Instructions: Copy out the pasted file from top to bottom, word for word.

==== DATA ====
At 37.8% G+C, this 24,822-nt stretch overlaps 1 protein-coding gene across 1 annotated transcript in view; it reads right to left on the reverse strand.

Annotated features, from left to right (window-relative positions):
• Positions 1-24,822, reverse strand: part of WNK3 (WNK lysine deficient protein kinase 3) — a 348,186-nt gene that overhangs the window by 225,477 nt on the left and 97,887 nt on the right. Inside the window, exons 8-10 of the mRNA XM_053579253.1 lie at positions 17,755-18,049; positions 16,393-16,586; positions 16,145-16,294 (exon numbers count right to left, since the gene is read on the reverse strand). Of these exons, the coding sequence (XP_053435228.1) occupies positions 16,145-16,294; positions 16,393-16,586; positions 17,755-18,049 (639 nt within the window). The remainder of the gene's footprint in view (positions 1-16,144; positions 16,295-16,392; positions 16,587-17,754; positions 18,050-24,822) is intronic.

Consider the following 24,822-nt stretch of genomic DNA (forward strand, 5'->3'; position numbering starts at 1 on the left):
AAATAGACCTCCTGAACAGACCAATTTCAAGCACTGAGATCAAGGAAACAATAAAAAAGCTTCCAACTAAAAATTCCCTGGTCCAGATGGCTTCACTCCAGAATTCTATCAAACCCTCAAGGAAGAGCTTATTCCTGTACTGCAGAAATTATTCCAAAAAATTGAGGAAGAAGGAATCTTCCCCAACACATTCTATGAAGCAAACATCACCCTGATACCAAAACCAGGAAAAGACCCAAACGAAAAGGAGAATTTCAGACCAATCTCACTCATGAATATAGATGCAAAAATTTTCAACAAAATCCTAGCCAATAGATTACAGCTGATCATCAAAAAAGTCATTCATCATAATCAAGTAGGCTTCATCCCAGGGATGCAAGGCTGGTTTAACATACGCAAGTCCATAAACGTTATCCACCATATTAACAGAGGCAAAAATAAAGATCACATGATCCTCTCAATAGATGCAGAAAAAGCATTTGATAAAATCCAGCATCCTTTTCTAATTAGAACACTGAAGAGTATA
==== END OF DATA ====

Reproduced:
At 37.8% G+C, this 24,822-nt stretch overlaps 1 protein-coding gene across 1 annotated transcript in view; it reads right to left on the reverse strand.

Annotated features, from left to right (window-relative positions):
• Positions 1-24,822, reverse strand: part of WNK3 (WNK lysine deficient protein kinase 3) — a 348,186-nt gene that overhangs the window by 225,477 nt on the left and 97,887 nt on the right. Inside the window, exons 8-10 of the mRNA XM_053579253.1 lie at positions 17,755-18,049; positions 16,393-16,586; positions 16,145-16,294 (exon numbers count right to left, since the gene is read on the reverse strand). Of these exons, the coding sequence (XP_053435228.1) occupies positions 16,145-16,294; positions 16,393-16,586; positions 17,755-18,049 (639 nt within the window). The remainder of the gene's footprint in view (positions 1-16,144; positions 16,295-16,392; positions 16,587-17,754; positions 18,050-24,822) is intronic.

Consider the following 24,822-nt stretch of genomic DNA (forward strand, 5'->3'; position numbering starts at 1 on the left):
AAATAGACCTCCTGAACAGACCAATTTCAAGCACTGAGATCAAGGAAACAATAAAAAAGCTTCCAACTAAAAATTCCCTGGTCCAGATGGCTTCACTCCAGAATTCTATCAAACCCTCAAGGAAGAGCTTATTCCTGTACTGCAGAAATTATTCCAAAAAATTGAGGAAGAAGGAATCTTCCCCAACACATTCTATGAAGCAAACATCACCCTGATACCAAAACCAGGAAAAGACCCAAACGAAAAGGAGAATTTCAGACCAATCTCACTCATGAATATAGATGCAAAAATTTTCAACAAAATCCTAGCCAATAGATTACAGCTGATCATCAAAAAAGTCATTCATCATAATCAAGTAGGCTTCATCCCAGGGATGCAAGGCTGGTTTAACATACGCAAGTCCATAAACGTTATCCACCATATTAACAGAGGCAAAAATAAAGATCACATGATCCTCTCAATAGATGCAGAAAAAGCATTTGATAAAATCCAGCATCCTTTTCTAATTAGAACACTGAAGAGTATA